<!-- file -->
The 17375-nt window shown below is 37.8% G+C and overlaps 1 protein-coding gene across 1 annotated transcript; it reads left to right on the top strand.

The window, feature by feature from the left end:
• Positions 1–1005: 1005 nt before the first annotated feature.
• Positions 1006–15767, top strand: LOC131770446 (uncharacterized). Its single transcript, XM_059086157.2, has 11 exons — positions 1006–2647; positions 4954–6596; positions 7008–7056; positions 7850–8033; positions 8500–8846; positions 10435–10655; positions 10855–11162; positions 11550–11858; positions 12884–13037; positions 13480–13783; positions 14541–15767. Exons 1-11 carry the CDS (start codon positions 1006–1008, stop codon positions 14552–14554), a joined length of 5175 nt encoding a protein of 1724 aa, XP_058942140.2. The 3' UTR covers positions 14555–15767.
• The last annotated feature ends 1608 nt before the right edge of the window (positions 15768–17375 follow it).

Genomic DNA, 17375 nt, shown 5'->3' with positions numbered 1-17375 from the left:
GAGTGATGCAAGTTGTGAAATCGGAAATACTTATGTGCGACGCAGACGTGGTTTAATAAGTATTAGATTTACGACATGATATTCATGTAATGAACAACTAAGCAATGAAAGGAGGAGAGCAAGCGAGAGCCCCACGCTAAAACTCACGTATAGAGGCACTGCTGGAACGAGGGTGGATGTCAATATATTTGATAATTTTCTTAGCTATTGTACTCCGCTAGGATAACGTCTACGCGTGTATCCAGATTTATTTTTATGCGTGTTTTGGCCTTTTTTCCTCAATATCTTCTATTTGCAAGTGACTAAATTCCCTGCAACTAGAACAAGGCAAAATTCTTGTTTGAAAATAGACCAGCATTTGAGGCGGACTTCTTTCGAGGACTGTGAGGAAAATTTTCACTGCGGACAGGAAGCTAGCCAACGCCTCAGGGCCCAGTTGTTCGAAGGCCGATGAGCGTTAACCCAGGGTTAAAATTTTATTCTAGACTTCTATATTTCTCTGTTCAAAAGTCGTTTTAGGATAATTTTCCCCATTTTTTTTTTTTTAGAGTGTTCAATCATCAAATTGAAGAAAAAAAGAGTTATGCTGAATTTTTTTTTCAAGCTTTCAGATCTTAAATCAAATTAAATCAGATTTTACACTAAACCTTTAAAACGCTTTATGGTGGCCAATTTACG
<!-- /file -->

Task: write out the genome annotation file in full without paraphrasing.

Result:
The 17375-nt window shown below is 37.8% G+C and overlaps 1 protein-coding gene across 1 annotated transcript; it reads left to right on the top strand.

The window, feature by feature from the left end:
• Positions 1–1005: 1005 nt before the first annotated feature.
• Positions 1006–15767, top strand: LOC131770446 (uncharacterized). Its single transcript, XM_059086157.2, has 11 exons — positions 1006–2647; positions 4954–6596; positions 7008–7056; positions 7850–8033; positions 8500–8846; positions 10435–10655; positions 10855–11162; positions 11550–11858; positions 12884–13037; positions 13480–13783; positions 14541–15767. Exons 1-11 carry the CDS (start codon positions 1006–1008, stop codon positions 14552–14554), a joined length of 5175 nt encoding a protein of 1724 aa, XP_058942140.2. The 3' UTR covers positions 14555–15767.
• The last annotated feature ends 1608 nt before the right edge of the window (positions 15768–17375 follow it).

Genomic DNA, 17375 nt, shown 5'->3' with positions numbered 1-17375 from the left:
GAGTGATGCAAGTTGTGAAATCGGAAATACTTATGTGCGACGCAGACGTGGTTTAATAAGTATTAGATTTACGACATGATATTCATGTAATGAACAACTAAGCAATGAAAGGAGGAGAGCAAGCGAGAGCCCCACGCTAAAACTCACGTATAGAGGCACTGCTGGAACGAGGGTGGATGTCAATATATTTGATAATTTTCTTAGCTATTGTACTCCGCTAGGATAACGTCTACGCGTGTATCCAGATTTATTTTTATGCGTGTTTTGGCCTTTTTTCCTCAATATCTTCTATTTGCAAGTGACTAAATTCCCTGCAACTAGAACAAGGCAAAATTCTTGTTTGAAAATAGACCAGCATTTGAGGCGGACTTCTTTCGAGGACTGTGAGGAAAATTTTCACTGCGGACAGGAAGCTAGCCAACGCCTCAGGGCCCAGTTGTTCGAAGGCCGATGAGCGTTAACCCAGGGTTAAAATTTTATTCTAGACTTCTATATTTCTCTGTTCAAAAGTCGTTTTAGGATAATTTTCCCCATTTTTTTTTTTTTAGAGTGTTCAATCATCAAATTGAAGAAAAAAAGAGTTATGCTGAATTTTTTTTTCAAGCTTTCAGATCTTAAATCAAATTAAATCAGATTTTACACTAAACCTTTAAAACGCTTTATGGTGGCCAATTTACG